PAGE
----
By Megan Schiller, The Art Pantry
All kids are creative, right? But many of them lose confidence in their natural creative abilities at some point in their youth.
As a mom, former preschool teacher, and art teacher, I believe that all kids have the potential to grow up feeling confident in their creativity.
If young kids are given access to creative materials along with a little guidance, they can learn to use these artistic tools in their own unique way to support whatever passions and interests they may have. They can learn to independently use creative materials to become self-sufficient makers and innovative thinkers.
In my work, I help parents and teachers set up art spaces that invite kids to use the materials spontaneously, whenever inspiration strikes. A child might need to decompress from school or might suddenly decide to make a bed for a doll while playing with friends. Whatever the need may be, the key is for kids to become comfortable using their art supplies, independently, as an extension of their play.
Here are my top 6 tips on how to set up an art space that builds creative confidence and independence.
How to Set Up a Kids Art Space
1) Make It Easily Accessible
Help your kids gain creative independence by having some familiar materials always accessible. Kids often forget about things they can’t see.
If you keep supplies out in the open and easily accessible, then they will get used more often and will allow for spontaneous art making. If your kids have to ask permission every time they want to make something, it can stifle their creativity. Make sure to go over the rules with your kids and let them know you trust them (even if you’re not so sure!). Maybe they will surprise you as they gain a sense of autonomy and responsibility.
2) Mix It Up
It might sound strange, but a kids art space isn’t just for art. Think of it more as a workshop, where your kids can use their art materials to enhance other types of play.
Don’t be afraid to mix toys and art supplies together in the same space. Plastic toys are easy to clean if they happen to become covered in paint or glue, so I usually start with those.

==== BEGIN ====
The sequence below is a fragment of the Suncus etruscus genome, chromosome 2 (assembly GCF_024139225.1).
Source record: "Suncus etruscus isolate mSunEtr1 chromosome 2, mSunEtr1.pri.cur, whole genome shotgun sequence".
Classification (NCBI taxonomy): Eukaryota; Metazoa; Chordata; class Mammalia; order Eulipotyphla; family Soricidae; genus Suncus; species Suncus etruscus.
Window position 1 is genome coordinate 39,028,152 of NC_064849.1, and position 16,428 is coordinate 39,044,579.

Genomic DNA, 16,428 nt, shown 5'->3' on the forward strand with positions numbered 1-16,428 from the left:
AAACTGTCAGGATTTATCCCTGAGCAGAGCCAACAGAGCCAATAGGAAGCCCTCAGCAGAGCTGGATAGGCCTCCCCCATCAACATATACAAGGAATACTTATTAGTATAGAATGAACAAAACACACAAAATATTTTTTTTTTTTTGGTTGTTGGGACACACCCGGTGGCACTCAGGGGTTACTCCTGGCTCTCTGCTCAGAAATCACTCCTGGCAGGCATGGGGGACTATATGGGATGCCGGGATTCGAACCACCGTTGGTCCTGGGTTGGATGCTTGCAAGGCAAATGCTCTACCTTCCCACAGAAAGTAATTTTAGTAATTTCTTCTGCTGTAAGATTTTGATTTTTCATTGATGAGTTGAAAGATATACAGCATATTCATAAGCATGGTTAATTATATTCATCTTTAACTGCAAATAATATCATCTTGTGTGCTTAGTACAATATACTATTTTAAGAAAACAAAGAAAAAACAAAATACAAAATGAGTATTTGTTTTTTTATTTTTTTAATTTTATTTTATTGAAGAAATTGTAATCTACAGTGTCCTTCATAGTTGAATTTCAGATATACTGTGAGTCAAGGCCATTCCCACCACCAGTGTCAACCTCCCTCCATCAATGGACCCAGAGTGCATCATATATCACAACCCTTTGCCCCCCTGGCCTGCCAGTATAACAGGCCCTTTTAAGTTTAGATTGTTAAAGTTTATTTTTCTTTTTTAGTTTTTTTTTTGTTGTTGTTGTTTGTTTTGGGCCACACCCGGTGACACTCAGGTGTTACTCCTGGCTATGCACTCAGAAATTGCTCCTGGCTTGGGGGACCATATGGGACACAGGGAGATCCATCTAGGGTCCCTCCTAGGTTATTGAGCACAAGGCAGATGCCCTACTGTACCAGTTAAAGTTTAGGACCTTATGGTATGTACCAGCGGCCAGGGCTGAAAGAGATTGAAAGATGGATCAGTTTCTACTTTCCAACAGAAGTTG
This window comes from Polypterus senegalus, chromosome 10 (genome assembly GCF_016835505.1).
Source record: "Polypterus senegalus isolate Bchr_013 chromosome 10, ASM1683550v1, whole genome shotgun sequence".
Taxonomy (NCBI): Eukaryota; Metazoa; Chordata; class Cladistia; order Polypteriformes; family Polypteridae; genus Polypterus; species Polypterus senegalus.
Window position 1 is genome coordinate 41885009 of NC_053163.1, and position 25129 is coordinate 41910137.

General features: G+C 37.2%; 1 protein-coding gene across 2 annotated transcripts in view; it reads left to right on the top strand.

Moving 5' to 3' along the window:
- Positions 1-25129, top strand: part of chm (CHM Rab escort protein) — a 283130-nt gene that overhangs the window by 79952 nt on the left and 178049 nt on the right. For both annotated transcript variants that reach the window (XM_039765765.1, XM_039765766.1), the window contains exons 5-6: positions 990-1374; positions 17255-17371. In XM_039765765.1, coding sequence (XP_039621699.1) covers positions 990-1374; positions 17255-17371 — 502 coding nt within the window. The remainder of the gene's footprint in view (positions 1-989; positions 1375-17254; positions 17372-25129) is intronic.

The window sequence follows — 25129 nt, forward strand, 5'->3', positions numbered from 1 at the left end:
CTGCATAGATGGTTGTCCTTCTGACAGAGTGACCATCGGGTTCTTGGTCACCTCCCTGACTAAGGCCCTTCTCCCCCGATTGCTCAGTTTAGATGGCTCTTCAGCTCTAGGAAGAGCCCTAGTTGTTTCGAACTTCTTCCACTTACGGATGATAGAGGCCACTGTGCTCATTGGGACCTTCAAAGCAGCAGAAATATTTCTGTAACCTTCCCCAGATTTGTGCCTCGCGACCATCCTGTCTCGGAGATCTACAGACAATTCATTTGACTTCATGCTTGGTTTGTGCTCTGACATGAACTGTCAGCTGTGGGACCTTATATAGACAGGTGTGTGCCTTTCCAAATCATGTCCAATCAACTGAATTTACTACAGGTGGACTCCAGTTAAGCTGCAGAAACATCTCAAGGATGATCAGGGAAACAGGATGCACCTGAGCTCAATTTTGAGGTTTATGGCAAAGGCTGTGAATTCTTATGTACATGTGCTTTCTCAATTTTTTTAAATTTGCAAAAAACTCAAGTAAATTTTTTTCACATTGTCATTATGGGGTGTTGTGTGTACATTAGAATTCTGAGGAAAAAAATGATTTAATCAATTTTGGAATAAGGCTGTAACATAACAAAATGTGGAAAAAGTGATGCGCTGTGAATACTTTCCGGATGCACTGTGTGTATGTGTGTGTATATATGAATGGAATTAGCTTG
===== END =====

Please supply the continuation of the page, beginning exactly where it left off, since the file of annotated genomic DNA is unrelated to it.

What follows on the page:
Sometimes I include wooden blocks or play kitchen items to use with play-dough.
At our house we often keep dolls in our studio and my girls end up using the art supplies to make accessories for them. Art making becomes woven into their imaginative play, which can keep them engaged for long periods of time.
3) It’s All About The Containers
Take some time to find containers that fit your space well and keep your supplies organized.
It will take some effort to find ones to suit your needs, but it will be well worth it! With this kind of organization, your kids can easily find the supplies they need and then just as easily put them away when they’re finished (with a little encouragement!). New shelf organizers, bins, and art caddies can be surprisingly expensive. If you’re on a tight budget, you can find great containers at second-hand shops and discount stores.
5) Let Kids Display Their Work
When setting up your kids art space, don’t forget to include areas for drying, storing, and displaying art that your children can access themselves.
We use a small shoe rack on a low shelf for drying art and a large tray for storing finished art when dry. When it fills up, we go through the artwork together and save our favorites. One of my favorite ways to display art is to hang a strand of twine on the wall and use clothespins to clip the art to the twine.
Displaying children’s art shows them that their work is valued and helps build confidence. It also acts as a reminder of how they are growing and learning new skills. Try to find a display area at your children’s eye level so they can spontaneously showcase their work on their own.
6) Keep Your Kids Engaged With Invitations To Create
Even when kids have independent access to a well-stocked art space, they can sometimes find themselves at a loss for what to do.
If you notice a decline in excitement with their art supplies, or you see your kids reverting back to using only their favorite materials, try setting out Invitations To Create. When your kids aren’t around, choose a few neglected materials and display them on the table in a simple, inviting way. Then see what happens when they come across this alluring prompt.
I like to set something up at night when my kids are asleep so they will discover it in the morning. They are curious and excited that I took the time to arrange these items in a thoughtful way and they immediately sit down and start exploring the materials. This almost always leads them to gather more items from the shelf and is a great way to jump start a creative session with a fresh perspective.
How is your kids art space? Did you find any good tips in this post you can use?
Also, please remember that having an art space is not just about art for kids. (I have four tips to help you expand your children’s creative exploration beyond art.)
About The Author
Megan Schiller is an art teacher, mother of 2, and the founder of The Art Pantry, a design studio for children’s creative spaces. She has written two guides, The New Playroom, and Invitations To Create, in the hopes of helping parents and teachers foster children’s independence, investigation, and creative play.
To see more inspiration and find helpful resources for setting up a kids art space head over to The Art Pantry blog.
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